Posted by: Borderless Borderguard | January 28, 2008

Etymology and Terminology

Border, boundary, frontier, limits, marches are the words used sometimes synonymously to denote the end of something, the limits of science, territory, patience, etc. This section looks closely at definitions, etymology and scholarly usage of the terms for border. The section particularly analyses border definitions of Prescott (1978), Anderson and Bort (1996) and Parker (2006).The New Penguin Compact English Dictionary (2001) defines the word ‘border’ as (1) ‘an outer part or edge’, or (2) ‘a boundary or frontier’. The word ‘bound’ means: 1) ‘a limiting line; a boundary’; 2) ‘something that limits or restrains’; A boundary, according to the same dictionary means 1) ‘something, esp. a dividing line, that indicates or fixes limit or extent’; 2) ‘a border or frontier’. Frontier is defined as 1) ‘a border between two countries’; 2) ‘a region that forms the margin of settled or developed territory’; 3) ‘the boundary between the known and the unknown’; Frontiersman, frontierswoman, or a borderer ‘is a man or a woman living on the frontier’ or border.

From the first view it would seem like all these words could be used interchangeably, as they are, seemingly, synonyms. But in the course of this section it will be clear that it would be scholarly inexcusable to use these terms inaccurately, i.e. interchangeably (see Prescott 1978).

It is interesting that the verb of the word ‘border’ means connection, while the noun means separation or the end/edge of something. Of all the above mentioned words only the word ‘border’ possesses a verb form, namely ‘to border’, which means somewhat connection or link. The new Penguin Compact English Dictionary (2001) defines the verb ‘to border’ as: 1) to form a border along the edge of; 2) of a country or region: to adjoin (another country or region); 3) (+ on) to be close to a feeling or state; One can make interesting conclusions relying on this fact, that border being the dividing line, can also be the line of connection.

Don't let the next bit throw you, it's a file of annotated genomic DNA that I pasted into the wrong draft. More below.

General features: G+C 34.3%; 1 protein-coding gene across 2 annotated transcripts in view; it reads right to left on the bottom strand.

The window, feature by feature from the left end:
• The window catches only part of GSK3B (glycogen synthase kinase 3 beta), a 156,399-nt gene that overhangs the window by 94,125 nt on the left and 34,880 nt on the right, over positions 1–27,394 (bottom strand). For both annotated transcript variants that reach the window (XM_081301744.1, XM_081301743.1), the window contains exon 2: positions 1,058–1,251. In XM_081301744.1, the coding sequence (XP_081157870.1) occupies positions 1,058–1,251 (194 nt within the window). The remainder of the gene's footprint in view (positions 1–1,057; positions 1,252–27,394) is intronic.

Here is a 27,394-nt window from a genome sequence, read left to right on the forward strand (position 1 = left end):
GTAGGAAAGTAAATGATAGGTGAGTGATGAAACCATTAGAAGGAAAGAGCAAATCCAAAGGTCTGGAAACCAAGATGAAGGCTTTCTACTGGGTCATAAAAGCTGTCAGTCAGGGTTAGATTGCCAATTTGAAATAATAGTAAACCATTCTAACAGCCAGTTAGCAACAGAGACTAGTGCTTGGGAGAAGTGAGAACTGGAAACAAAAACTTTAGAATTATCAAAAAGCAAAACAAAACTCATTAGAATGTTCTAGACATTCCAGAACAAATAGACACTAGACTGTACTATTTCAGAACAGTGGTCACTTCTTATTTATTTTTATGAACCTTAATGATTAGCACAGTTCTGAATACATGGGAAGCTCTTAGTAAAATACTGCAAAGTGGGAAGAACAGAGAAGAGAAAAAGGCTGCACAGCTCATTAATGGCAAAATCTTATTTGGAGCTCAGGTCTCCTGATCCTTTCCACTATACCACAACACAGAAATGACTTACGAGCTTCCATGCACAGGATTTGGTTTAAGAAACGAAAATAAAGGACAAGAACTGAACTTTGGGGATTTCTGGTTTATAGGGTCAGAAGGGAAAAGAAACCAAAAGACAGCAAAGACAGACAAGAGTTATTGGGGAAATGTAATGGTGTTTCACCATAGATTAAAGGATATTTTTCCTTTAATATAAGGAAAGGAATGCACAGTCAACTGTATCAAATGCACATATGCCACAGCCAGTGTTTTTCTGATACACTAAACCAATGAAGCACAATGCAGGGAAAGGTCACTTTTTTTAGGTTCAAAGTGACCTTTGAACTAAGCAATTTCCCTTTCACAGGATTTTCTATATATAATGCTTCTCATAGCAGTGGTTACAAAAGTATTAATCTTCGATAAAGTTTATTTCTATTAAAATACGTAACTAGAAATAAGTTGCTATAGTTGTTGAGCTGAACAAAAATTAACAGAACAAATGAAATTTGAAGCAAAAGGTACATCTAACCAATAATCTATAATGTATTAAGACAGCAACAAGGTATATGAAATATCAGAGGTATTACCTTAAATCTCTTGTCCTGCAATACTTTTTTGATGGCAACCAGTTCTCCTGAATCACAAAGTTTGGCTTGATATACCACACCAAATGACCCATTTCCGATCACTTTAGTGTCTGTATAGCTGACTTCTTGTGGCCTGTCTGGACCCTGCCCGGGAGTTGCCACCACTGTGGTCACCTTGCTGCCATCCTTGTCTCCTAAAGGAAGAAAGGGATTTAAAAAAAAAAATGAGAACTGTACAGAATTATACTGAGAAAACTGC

When one turns to the help of etymological dictionary one can learn even more on the sources and origins of the words. Etymologically the word ‘border’ is derived from the Old French ‘bordure’, which means “seam, edge, border”. “The geopolitical sense was first attested in 1535, in Scottish (replacing earlier march), from The Borders, district adjoining the boundary between England and Scotland.”[1]

The term ‘boundary’ appeared later, namely in 1626, and is again derived from old French ‘bodne’, from middle Latin, bodina, butina “boundary, boundary marker”. The author of the dictionary thinks that the meaning could be influenced by middle Latin word ‘bonnarium’ “piece of land within a fixed limit”.[2]

The term ‘march’ seems to be the oldest, c. 1290 derived from old French marche, “boundary, frontier”, from Frankish ‘marka’. In the 14th century there was a title of nobility in France, called Marquis, literally meaning” the ruler of a border area.”[3]

The term ‘Frontier‘, according to Etymology Dictionary goes back to the 1400 year, and is derived from old French, which originally meant the front line of an army. The sense of ‘borderland’ is first attested 1413, in reference to North America, from 1676.[4]

‘Mark’ (German) is another interesting word which means both unit of currency and ‘borderland’ in German, but the latter is obsolete on modern Hochdeutsch. The ancient German towns on frontier bore the word ‘Mark’ in their names, as in Finmark, Daenemark, Ostmark, – hence the English word “mark,” as in, “to mark a boundary.” Furthermore, the French ‘marche’ and Spanish, Portuguese, Italian, and Catalan, ‘marca’ seem to be derived from the above mentioned German word.[5] Nevertheless, modern German uses a Slavic word ‘die Grenze’ to denote a boundary. Little research about this word shows: ca. 13th century, Middle High German graniz(e), derived from Slavic (Russ. granica, Czech. hranice). The Slavic word was germanized by Martin Luther, as the old term for border ‘Mark’ refers to a border zone, which didn’t fit with modern concept of boundary (Kluge Etymologisches Woerterbuch der deutschen Sprache).

The result is: all the words meaning border, division like boundary frontier, march entered English vocabulary through Old French, dating back to 13th, 15th centuries.